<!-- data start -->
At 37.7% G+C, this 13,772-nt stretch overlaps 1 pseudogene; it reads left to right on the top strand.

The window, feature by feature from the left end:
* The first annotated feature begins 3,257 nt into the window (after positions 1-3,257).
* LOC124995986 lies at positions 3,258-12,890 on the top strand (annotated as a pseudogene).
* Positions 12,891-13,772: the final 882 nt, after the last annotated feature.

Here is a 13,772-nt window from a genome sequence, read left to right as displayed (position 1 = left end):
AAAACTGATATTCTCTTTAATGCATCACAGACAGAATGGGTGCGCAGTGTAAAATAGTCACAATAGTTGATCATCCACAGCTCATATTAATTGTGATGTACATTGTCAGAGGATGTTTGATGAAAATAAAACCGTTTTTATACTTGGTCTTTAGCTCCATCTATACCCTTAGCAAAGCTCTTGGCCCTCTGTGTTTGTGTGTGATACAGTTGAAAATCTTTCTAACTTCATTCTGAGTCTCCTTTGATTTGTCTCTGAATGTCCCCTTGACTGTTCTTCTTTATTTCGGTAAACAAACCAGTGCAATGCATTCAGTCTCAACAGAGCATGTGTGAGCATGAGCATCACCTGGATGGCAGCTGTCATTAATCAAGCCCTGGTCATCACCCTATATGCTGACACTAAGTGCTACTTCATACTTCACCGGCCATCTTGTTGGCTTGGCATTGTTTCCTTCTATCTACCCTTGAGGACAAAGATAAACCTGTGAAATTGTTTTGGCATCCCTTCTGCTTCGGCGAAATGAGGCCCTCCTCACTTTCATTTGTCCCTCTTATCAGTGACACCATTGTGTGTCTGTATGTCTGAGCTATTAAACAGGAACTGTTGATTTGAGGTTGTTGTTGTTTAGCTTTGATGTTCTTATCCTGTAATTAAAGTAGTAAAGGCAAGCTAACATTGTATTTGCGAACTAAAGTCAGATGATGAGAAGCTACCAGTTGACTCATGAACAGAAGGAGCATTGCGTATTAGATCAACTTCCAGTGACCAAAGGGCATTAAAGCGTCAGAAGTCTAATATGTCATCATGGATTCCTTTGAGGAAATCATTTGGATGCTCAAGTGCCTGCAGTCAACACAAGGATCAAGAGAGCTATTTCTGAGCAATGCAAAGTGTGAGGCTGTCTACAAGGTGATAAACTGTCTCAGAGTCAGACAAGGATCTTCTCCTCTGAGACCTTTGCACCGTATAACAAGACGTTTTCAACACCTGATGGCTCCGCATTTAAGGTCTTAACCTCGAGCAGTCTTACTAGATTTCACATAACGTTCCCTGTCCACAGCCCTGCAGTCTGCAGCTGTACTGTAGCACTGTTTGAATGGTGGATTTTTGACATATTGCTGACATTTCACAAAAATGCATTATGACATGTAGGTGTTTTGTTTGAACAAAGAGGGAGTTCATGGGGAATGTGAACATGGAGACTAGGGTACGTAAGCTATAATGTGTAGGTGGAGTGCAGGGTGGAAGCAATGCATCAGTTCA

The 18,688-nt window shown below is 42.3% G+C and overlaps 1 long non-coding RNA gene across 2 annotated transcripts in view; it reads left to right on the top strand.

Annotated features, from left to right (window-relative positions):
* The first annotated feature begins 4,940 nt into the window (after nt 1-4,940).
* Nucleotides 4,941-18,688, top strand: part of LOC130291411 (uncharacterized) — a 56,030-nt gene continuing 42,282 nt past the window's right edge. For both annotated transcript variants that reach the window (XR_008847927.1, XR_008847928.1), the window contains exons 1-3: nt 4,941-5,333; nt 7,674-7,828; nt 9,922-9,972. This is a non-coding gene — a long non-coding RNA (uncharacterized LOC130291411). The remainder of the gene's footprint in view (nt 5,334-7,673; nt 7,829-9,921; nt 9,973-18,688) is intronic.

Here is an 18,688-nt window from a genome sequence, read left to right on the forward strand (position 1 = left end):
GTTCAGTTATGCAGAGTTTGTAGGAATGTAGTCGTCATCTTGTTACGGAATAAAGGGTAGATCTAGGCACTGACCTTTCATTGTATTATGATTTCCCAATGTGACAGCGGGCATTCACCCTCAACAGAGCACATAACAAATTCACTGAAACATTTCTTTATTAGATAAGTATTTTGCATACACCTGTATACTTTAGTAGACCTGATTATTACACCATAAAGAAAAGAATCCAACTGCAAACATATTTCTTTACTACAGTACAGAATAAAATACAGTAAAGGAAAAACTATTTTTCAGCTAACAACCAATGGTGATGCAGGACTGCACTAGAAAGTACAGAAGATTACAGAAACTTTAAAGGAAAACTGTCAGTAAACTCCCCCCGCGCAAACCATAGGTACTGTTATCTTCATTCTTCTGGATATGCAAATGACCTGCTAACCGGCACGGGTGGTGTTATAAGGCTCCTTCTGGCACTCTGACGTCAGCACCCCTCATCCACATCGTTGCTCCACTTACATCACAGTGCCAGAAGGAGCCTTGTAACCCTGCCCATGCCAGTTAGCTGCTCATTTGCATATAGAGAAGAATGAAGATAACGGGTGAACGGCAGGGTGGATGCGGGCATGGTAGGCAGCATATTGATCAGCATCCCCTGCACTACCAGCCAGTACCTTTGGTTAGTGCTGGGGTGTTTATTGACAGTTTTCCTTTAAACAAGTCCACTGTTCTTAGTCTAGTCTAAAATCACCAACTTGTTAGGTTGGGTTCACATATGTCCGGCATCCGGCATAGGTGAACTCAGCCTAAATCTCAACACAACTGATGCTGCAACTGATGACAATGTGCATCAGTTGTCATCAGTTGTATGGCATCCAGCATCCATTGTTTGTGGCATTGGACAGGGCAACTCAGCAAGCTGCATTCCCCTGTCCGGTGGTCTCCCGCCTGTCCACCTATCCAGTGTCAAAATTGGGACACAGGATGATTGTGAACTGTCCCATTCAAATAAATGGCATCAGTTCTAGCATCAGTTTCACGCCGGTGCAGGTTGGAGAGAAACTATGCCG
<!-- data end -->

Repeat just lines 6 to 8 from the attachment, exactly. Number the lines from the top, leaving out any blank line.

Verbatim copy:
Here is a 13,772-nt window from a genome sequence, read left to right as displayed (position 1 = left end):
AAAACTGATATTCTCTTTAATGCATCACAGACAGAATGGGTGCGCAGTGTAAAATAGTCACAATAGTTGATCATCCACAGCTCATATTAATTGTGATGTACATTGTCAGAGGATGTTTGATGAAAATAAAACCGTTTTTATACTTGGTCTTTAGCTCCATCTATACCCTTAGCAAAGCTCTTGGCCCTCTGTGTTTGTGTGTGATACAGTTGAAAATCTTTCTAACTTCATTCTGAGTCTCCTTTGATTTGTCTCTGAATGTCCCCTTGACTGTTCTTCTTTATTTCGGTAAACAAACCAGTGCAATGCATTCAGTCTCAACAGAGCATGTGTGAGCATGAGCATCACCTGGATGGCAGCTGTCATTAATCAAGCCCTGGTCATCACCCTATATGCTGACACTAAGTGCTACTTCATACTTCACCGGCCATCTTGTTGGCTTGGCATTGTTTCCTTCTATCTACCCTTGAGGACAAAGATAAACCTGTGAAATTGTTTTGGCATCCCTTCTGCTTCGGCGAAATGAGGCCCTCCTCACTTTCATTTGTCCCTCTTATCAGTGACACCATTGTGTGTCTGTATGTCTGAGCTATTAAACAGGAACTGTTGATTTGAGGTTGTTGTTGTTTAGCTTTGATGTTCTTATCCTGTAATTAAAGTAGTAAAGGCAAGCTAACATTGTATTTGCGAACTAAAGTCAGATGATGAGAAGCTACCAGTTGACTCATGAACAGAAGGAGCATTGCGTATTAGATCAACTTCCAGTGACCAAAGGGCATTAAAGCGTCAGAAGTCTAATATGTCATCATGGATTCCTTTGAGGAAATCATTTGGATGCTCAAGTGCCTGCAGTCAACACAAGGATCAAGAGAGCTATTTCTGAGCAATGCAAAGTGTGAGGCTGTCTACAAGGTGATAAACTGTCTCAGAGTCAGACAAGGATCTTCTCCTCTGAGACCTTTGCACCGTATAACAAGACGTTTTCAACACCTGATGGCTCCGCATTTAAGGTCTTAACCTCGAGCAGTCTTACTAGATTTCACATAACGTTCCCTGTCCACAGCCCTGCAGTCTGCAGCTGTACTGTAGCACTGTTTGAATGGTGGATTTTTGACATATTGCTGACATTTCACAAAAATGCATTATGACATGTAGGTGTTTTGTTTGAACAAAGAGGGAGTTCATGGGGAATGTGAACATGGAGACTAGGGTACGTAAGCTATAATGTGTAGGTGGAGTGCAGGGTGGAAGCAATGCATCAGTTCA

The 18,688-nt window shown below is 42.3% G+C and overlaps 1 long non-coding RNA gene across 2 annotated transcripts in view; it reads left to right on the top strand.